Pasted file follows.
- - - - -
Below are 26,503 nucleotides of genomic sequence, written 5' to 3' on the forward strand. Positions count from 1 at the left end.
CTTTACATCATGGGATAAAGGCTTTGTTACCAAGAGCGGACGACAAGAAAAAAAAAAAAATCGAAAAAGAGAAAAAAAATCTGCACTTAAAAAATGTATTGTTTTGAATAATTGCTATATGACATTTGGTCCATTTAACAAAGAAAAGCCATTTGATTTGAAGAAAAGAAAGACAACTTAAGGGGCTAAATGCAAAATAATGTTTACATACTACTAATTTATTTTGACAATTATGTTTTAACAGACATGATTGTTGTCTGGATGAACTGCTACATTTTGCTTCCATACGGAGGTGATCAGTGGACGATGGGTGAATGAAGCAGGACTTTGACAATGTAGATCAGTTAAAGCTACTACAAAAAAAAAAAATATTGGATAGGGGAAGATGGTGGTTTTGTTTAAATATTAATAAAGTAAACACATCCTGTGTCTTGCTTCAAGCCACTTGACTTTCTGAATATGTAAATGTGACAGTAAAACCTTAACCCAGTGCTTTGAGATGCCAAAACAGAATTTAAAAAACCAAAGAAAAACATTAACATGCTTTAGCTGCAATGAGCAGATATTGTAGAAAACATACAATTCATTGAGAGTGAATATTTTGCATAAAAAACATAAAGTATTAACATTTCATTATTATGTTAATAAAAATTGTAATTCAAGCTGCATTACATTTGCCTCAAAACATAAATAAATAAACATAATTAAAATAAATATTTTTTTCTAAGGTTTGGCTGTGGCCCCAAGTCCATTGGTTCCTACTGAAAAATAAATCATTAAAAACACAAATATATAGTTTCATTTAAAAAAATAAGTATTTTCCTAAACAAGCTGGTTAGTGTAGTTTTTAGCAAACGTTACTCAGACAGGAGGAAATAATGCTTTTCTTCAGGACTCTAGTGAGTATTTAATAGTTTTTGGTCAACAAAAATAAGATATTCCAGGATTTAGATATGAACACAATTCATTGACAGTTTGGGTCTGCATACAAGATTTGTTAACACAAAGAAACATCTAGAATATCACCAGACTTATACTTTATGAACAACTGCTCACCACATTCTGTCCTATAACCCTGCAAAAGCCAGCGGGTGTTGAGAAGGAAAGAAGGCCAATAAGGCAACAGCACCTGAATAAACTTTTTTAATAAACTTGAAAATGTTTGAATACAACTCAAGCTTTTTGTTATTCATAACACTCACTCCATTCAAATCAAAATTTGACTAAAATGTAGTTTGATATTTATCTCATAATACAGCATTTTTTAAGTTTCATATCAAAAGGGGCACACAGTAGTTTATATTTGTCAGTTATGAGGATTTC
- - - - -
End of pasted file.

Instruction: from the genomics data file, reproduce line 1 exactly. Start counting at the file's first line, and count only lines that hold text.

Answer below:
Below are 26,503 nucleotides of genomic sequence, written 5' to 3' on the forward strand. Positions count from 1 at the left end.